Back in 2012 or so I came across some software that was meant to reduce eye strain when looking at a computer screen, f.lux. The makers of that software claimed that, by blocking blue light in sync with the setting of the sun, it would allow you to sleep better as viewing blue light disrupts the sleep cycle.
I tried it out and decided I liked the effect; I didn’t do a scientific study to determine whether my sleep habits were improved, but I did notice I found screens far more pleasant to view at night than without running f.lux. I ended up running it on any device I had that supported it, including my then-jailbroken iPhone.
A couple years ago I noticed a coworker wearing glasses with yellow lenses while working at his computer. I’d seen similar glasses online branded as “computer glasses.” The makers of the glasses made similar claims about the benefits of blocking blue light, though they added a claim about reducing eye strain. I didn’t end up buying any, however, as I was happy enough with running f.lux and not interested in them at their rather high price point.
Seeing them in person for the first time, I asked my coworker if I could try them on, and he obliged. The glasses were indeed similar to f.lux, though they also added a mild (+0.20) magnification, which I found quite pleasant.
As soon as I had to give them back I ordered my own. I bought GUNNAR Optiks brand glasses, the same as my coworker, though a different model (he had Phenom, I bought Intercept). I bought them through Amazon for $53.09. At the time of this writing the same glasses are $64.23.
I was satisfied with them right up until they developed a crack along the lens surround and I had to buy another pair. I treated them well but believe the white, partially translucent color (“Ghost”) I’d bought wasn’t very rugged. I ended up buying the same model again, but this time in solid black (“Onyx”).
I recently came across Felix Gray, which appeared to be a higher-quality version of frames than my GUNNAR Optiks frames, and with a more discerning lens that blocked only a small range of blue rather than all blue like the GUNNAR Optiks lenses. They also offer magnification as an option, though it is +0.25, slightly more than the GUNNAR Optiks +0.20 magnification.
Felix Gray glasses are $95, almost twice what I paid for my GUNNAR Optiks glasses. However, Felix Gray offer free shipping and returns, so I decided to give them a go.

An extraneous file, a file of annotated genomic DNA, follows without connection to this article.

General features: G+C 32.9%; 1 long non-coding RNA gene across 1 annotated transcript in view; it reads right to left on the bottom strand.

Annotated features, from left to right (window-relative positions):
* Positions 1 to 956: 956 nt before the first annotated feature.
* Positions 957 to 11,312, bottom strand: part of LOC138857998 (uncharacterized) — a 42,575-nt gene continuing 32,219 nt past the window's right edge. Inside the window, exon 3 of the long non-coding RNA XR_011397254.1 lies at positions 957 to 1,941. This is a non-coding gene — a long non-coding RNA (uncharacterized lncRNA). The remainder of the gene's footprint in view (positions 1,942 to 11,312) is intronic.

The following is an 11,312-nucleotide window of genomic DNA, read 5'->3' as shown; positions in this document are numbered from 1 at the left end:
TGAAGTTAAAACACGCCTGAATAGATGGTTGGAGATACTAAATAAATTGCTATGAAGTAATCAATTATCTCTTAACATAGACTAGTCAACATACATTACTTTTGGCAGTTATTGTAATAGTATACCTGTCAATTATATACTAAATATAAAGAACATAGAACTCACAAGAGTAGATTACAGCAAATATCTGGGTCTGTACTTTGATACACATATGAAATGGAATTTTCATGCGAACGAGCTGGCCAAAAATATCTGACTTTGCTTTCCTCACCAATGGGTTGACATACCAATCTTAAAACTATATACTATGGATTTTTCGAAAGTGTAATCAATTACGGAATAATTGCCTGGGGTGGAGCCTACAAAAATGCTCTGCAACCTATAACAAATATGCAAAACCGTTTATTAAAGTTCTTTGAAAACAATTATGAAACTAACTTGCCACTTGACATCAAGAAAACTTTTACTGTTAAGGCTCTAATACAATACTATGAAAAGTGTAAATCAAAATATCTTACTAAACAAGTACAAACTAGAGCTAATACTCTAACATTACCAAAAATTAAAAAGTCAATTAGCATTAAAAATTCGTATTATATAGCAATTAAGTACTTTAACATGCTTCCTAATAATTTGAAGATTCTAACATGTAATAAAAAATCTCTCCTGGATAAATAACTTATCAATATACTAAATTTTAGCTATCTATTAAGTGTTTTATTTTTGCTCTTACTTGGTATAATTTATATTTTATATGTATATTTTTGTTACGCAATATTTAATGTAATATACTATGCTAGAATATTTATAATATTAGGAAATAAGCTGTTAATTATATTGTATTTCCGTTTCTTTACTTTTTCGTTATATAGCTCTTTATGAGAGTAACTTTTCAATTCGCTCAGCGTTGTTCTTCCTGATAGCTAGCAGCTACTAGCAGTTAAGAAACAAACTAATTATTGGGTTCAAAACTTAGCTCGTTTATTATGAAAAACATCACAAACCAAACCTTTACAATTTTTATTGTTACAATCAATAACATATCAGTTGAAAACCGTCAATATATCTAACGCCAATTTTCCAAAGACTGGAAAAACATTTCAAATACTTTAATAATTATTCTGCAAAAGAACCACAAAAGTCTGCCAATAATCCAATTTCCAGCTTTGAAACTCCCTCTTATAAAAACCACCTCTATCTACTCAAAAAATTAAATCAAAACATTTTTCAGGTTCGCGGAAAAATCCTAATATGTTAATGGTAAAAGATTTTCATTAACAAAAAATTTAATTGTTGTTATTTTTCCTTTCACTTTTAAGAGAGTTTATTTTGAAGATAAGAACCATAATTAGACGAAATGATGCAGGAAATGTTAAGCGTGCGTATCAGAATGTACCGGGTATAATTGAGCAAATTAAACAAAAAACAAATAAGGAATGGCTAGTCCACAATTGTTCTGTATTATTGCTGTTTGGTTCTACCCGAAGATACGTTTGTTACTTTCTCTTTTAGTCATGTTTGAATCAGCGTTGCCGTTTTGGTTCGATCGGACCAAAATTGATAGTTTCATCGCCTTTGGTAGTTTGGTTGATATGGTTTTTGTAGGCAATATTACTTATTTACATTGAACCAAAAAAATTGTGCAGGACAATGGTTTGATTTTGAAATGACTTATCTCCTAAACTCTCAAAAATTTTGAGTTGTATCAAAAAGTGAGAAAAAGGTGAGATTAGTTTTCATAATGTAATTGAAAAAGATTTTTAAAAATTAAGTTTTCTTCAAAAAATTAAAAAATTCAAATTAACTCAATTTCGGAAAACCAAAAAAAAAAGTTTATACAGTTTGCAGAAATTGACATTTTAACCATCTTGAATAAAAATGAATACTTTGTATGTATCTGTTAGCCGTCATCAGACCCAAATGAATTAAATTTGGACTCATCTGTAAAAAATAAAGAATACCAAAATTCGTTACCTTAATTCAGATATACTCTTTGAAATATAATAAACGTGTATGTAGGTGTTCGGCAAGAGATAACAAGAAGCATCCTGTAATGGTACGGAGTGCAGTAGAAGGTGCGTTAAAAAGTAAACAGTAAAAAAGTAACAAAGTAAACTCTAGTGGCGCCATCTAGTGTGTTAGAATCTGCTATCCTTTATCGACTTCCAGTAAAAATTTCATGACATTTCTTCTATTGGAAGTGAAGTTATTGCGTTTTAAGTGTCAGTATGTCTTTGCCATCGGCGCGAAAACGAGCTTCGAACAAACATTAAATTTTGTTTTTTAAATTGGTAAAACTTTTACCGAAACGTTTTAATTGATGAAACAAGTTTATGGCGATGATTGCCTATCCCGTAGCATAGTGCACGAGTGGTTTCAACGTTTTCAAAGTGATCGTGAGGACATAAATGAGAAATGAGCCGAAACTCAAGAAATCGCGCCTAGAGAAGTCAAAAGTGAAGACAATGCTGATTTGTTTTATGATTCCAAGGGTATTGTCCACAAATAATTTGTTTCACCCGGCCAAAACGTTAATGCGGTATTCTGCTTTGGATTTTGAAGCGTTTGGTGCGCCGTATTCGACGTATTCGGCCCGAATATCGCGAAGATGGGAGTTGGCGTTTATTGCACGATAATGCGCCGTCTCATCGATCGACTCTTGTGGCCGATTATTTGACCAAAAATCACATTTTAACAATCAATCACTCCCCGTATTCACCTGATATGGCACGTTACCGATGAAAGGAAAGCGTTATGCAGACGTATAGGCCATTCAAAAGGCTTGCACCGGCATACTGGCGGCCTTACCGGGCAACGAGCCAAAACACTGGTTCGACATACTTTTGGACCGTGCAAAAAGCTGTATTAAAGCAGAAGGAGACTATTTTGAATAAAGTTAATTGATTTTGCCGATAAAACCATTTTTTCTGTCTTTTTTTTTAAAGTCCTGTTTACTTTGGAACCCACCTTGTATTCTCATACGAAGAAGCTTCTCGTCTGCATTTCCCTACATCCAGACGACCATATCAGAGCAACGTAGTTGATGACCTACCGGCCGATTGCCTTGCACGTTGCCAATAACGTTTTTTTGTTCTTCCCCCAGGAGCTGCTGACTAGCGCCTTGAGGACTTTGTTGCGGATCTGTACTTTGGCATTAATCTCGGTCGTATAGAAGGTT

GUNNAR vs. Felix Gray
The package that arrived was a small, generic cardboard box with two more, smaller generic cardboard boxes inside. Each of those boxes had a Felix Gray-branded box within. Each of those boxes had a Felix Gray carrying case inside which, finally, contained the glasses and an accompanying cleaning cloth. There was no packing slip or other packing material.
So far they were a much better buy than the GUNNAR Optiks glasses: they came with carrying cases rather than a carrying bag, as the GUNNAR Optiks glasses do. They also felt much nicer than the GUNNAR Optiks frames; they feel more like Warby Parker frames, which I really like (Warby Parker sunglasses also cost $95). Of the two models I bought, Nash and Jemison, Nash fit me best.
After wearing the Felix Gray lenses for a single day I had the first eye strain I’d experienced in longer than I can remember. I thought this was maybe a fluke, so I repeated the test for the rest of the week. I occasionally switched back to using the GUNNAR Optiks glasses, but perhaps because my eyes were already strained, the switch didn’t result in relief. It’s possible the magnification of the Felix Gray lenses is just more than my eyes are willing to accept, or perhaps something else about the lenses that leads to strain.
At the end of the week I declared the experiment a failure and opted to return the Felix Gray glasses. If I didn’t find the mild magnification of the GUNNAR Optiks lenses so pleasing I’d exchange the Felix Gray glasses for ones without magnification and see if those fared any better.
For now, I’ll keep my GUNNAR Optiks Intercept glasses.